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Digital twin achieves UK-first for machine tool feedback control

10 November 2022

A UK-first in digital twin technology research to develop autonomous, self-optimising subtractive processes for sustainable manufacturing has been achieved by research engineers at the University of Sheffield Advanced Manufacturing Research Centre (AMRC).

A team of AMRC experts have successfully produced a novel, real-time digital simulation model for feedback control of subtractive cutting operations as part of a technology portfolio related to online machining process simulation, monitoring and control.

Dr Rob Ward, AMRC industrial research fellow, believes that no-one in the UK has ever before achieved subtractive process closed loop control by real-time digital twins without the use of expensive sensors.

He said: “This is a huge step forward to being able to predict and anticipate part non-conformance on the production line and take restorative action before it occurs, reducing scrappage and rework and ultimately leading to more sustainable manufacturing processes.”

Dr Sabino Ayvar-Soberanis, AMRC technology fellow, says the project builds on the centre’s capabilities in virtual machining digital twin toolkits for future deployment in industrial settings.

He said: “This project has enabled us to prove the concept of a real-time adaptive control for subtractive process optimisation and it was the first time for both the AMRC and within the UK that a subtractive digital twin, with closed loop control using a complex online simulation, was implemented on a CNC machine platform.

“This is crucial within the subtractive sector to help achieve higher productivity, a reduction in costs and lessen the amount of tool chatter and the residual stress on structural components.”

The 12-month project, part of a digital subtractive programme of work funded through the High Value Manufacturing (HVM) Catapult, saw engineers undertake testing on a commercial computer numerical control (CNC) legacy machine tool capable of high-speed machining of aluminium - the same machine that makes wing ribs for the Airbus A350 XWB aircraft.

The testing was validated by a closed loop control system which could be implemented across various subtractive cutting processes, and included a novel online machining-induced residual stress control system, tool chatter detection and adaptive feed rate control.

The successful digital twin was demonstrated on a five-axis AMRC machine tool, used to machine large aluminium structural aerospace components.

Dr Javier Dominguez-Caballero, AMRC technical lead, says researchers worked in close collaboration with AMRC partners Siemens and Starrag UK on the project, fitting a Siemens Axis Data Stream (ADAS), monitoring system to output live data from the machine tool via a process fieldbus (PROFIBUS) digital communications system - and also to retrofit the CNC machine tool with fast analogue modules combined with synchronous actions - which is a special function within Siemens 840D machine controllers which enabled the team to create their own control algorithms.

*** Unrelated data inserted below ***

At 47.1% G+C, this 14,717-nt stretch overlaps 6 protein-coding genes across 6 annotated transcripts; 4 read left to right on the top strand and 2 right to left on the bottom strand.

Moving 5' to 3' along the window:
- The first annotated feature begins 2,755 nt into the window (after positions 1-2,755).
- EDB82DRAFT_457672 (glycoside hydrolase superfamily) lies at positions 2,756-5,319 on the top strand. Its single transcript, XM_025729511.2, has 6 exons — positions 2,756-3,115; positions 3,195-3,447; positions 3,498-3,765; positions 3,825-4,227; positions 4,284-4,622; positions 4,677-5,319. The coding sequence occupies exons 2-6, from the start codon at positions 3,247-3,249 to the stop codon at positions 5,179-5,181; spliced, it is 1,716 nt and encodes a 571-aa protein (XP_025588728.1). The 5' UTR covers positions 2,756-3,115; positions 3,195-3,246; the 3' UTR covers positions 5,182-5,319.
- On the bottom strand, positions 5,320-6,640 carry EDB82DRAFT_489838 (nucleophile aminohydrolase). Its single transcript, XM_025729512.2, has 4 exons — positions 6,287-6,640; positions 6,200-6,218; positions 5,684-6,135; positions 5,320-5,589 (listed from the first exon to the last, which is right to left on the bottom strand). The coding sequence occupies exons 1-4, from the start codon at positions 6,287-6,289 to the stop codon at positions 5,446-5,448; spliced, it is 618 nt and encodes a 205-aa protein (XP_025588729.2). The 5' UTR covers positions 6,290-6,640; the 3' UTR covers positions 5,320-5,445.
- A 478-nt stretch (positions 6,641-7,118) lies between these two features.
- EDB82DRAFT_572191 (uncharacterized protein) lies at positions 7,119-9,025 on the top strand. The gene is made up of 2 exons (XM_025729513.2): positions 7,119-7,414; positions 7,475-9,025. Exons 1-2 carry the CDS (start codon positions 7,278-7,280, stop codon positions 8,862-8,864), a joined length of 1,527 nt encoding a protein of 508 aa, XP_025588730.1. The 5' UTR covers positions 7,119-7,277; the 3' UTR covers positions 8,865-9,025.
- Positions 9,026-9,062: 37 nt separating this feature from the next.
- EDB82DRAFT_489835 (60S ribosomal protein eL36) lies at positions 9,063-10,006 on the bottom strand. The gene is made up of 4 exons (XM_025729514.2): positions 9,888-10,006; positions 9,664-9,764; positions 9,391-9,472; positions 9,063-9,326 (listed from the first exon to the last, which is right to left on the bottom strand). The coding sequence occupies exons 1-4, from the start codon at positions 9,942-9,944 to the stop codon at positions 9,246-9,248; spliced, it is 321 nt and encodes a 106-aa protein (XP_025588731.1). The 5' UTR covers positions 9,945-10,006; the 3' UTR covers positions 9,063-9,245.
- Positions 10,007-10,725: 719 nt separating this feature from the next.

“Thanks to the support of Siemens and Starrag UK, implementing both the modules and the ADAS monitoring system in our digital twin helped to present an important digital transformation from legacy systems of CNC machine tools to Industry 4.0,” said Dr Dominguez-Caballero.

“The success of our subtractive digital twin has relied on the complex implementation of the analytical closed loop simulation in an industry-relevant CNC machine platform.”

Dr Ward said that most factories in all sectors, from high-value aerospace and automotive to general engineering, still use legacy CNC machines, so being able to retrofit the technology onto existing machines allows manufacturers to get the most out of the resources they already have, without the need to invest in new machines.

He added that the outcome of the project demonstrated the success of the latest digital twin technology and proved its feasibility.

Dr Ward said: “Here at the AMRC we are integrating Industry 4.0 technologies such as high-speed process monitoring, artificial intelligence, cloud and edge computing, with world-class academic research in modelling of machining processes, real-time simulation and advanced closed-loop control to develop the next generation of subtractive process control for sustainable manufacturing."

“A huge part of sustainable manufacturing is using what you already have, getting the most out of your equipment and optimising the processes to be more efficient and economical.”

The team is now looking to develop the digital twin framework further and explore how it could work within other complex subtractive processes to enable a level of autonomy. Dr Dave Curtis, research and technology manager for the AMRC’s machining group, says progressing such digital subtractive research is critical for enabling sustainable and resilient supply chains.